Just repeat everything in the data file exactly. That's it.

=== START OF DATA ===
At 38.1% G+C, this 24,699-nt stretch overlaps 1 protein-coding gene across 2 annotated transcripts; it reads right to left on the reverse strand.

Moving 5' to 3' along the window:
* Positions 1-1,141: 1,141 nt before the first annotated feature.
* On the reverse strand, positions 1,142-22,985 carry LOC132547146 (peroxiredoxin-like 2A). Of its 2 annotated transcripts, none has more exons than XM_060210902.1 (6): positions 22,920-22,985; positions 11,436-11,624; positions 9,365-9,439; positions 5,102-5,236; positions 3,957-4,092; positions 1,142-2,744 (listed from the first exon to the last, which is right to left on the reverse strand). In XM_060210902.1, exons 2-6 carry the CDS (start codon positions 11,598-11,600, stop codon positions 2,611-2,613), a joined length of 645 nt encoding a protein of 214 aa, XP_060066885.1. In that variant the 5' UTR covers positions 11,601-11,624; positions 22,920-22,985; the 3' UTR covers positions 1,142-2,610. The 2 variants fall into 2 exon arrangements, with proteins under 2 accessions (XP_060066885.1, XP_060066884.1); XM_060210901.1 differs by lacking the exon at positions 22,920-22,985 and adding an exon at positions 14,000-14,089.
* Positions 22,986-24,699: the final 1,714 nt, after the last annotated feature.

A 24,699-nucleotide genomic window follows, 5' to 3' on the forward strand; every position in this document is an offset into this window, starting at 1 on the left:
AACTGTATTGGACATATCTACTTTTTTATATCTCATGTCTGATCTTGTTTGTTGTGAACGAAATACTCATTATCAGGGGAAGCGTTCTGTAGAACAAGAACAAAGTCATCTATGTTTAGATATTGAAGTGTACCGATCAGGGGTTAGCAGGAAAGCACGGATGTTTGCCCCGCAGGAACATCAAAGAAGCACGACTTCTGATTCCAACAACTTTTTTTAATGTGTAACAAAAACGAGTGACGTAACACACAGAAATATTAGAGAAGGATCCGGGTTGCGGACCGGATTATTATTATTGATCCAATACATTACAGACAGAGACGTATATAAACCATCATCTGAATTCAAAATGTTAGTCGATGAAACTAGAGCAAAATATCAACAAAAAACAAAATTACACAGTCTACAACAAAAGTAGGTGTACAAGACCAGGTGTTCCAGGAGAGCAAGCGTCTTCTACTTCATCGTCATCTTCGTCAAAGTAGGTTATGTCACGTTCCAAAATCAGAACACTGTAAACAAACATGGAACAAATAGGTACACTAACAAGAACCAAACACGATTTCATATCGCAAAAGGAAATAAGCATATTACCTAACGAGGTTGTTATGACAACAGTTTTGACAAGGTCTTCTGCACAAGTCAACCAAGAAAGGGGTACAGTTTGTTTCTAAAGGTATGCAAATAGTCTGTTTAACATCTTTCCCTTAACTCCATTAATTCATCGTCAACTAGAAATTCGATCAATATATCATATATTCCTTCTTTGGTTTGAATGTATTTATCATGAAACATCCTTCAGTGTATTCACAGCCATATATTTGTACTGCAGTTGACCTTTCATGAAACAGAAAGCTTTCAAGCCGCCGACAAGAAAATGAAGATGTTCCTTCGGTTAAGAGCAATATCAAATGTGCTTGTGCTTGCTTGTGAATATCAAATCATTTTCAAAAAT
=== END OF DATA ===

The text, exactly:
At 38.1% G+C, this 24,699-nt stretch overlaps 1 protein-coding gene across 2 annotated transcripts; it reads right to left on the reverse strand.

Moving 5' to 3' along the window:
* Positions 1-1,141: 1,141 nt before the first annotated feature.
* On the reverse strand, positions 1,142-22,985 carry LOC132547146 (peroxiredoxin-like 2A). Of its 2 annotated transcripts, none has more exons than XM_060210902.1 (6): positions 22,920-22,985; positions 11,436-11,624; positions 9,365-9,439; positions 5,102-5,236; positions 3,957-4,092; positions 1,142-2,744 (listed from the first exon to the last, which is right to left on the reverse strand). In XM_060210902.1, exons 2-6 carry the CDS (start codon positions 11,598-11,600, stop codon positions 2,611-2,613), a joined length of 645 nt encoding a protein of 214 aa, XP_060066885.1. In that variant the 5' UTR covers positions 11,601-11,624; positions 22,920-22,985; the 3' UTR covers positions 1,142-2,610. The 2 variants fall into 2 exon arrangements, with proteins under 2 accessions (XP_060066885.1, XP_060066884.1); XM_060210901.1 differs by lacking the exon at positions 22,920-22,985 and adding an exon at positions 14,000-14,089.
* Positions 22,986-24,699: the final 1,714 nt, after the last annotated feature.

A 24,699-nucleotide genomic window follows, 5' to 3' on the forward strand; every position in this document is an offset into this window, starting at 1 on the left:
AACTGTATTGGACATATCTACTTTTTTATATCTCATGTCTGATCTTGTTTGTTGTGAACGAAATACTCATTATCAGGGGAAGCGTTCTGTAGAACAAGAACAAAGTCATCTATGTTTAGATATTGAAGTGTACCGATCAGGGGTTAGCAGGAAAGCACGGATGTTTGCCCCGCAGGAACATCAAAGAAGCACGACTTCTGATTCCAACAACTTTTTTTAATGTGTAACAAAAACGAGTGACGTAACACACAGAAATATTAGAGAAGGATCCGGGTTGCGGACCGGATTATTATTATTGATCCAATACATTACAGACAGAGACGTATATAAACCATCATCTGAATTCAAAATGTTAGTCGATGAAACTAGAGCAAAATATCAACAAAAAACAAAATTACACAGTCTACAACAAAAGTAGGTGTACAAGACCAGGTGTTCCAGGAGAGCAAGCGTCTTCTACTTCATCGTCATCTTCGTCAAAGTAGGTTATGTCACGTTCCAAAATCAGAACACTGTAAACAAACATGGAACAAATAGGTACACTAACAAGAACCAAACACGATTTCATATCGCAAAAGGAAATAAGCATATTACCTAACGAGGTTGTTATGACAACAGTTTTGACAAGGTCTTCTGCACAAGTCAACCAAGAAAGGGGTACAGTTTGTTTCTAAAGGTATGCAAATAGTCTGTTTAACATCTTTCCCTTAACTCCATTAATTCATCGTCAACTAGAAATTCGATCAATATATCATATATTCCTTCTTTGGTTTGAATGTATTTATCATGAAACATCCTTCAGTGTATTCACAGCCATATATTTGTACTGCAGTTGACCTTTCATGAAACAGAAAGCTTTCAAGCCGCCGACAAGAAAATGAAGATGTTCCTTCGGTTAAGAGCAATATCAAATGTGCTTGTGCTTGCTTGTGAATATCAAATCATTTTCAAAAAT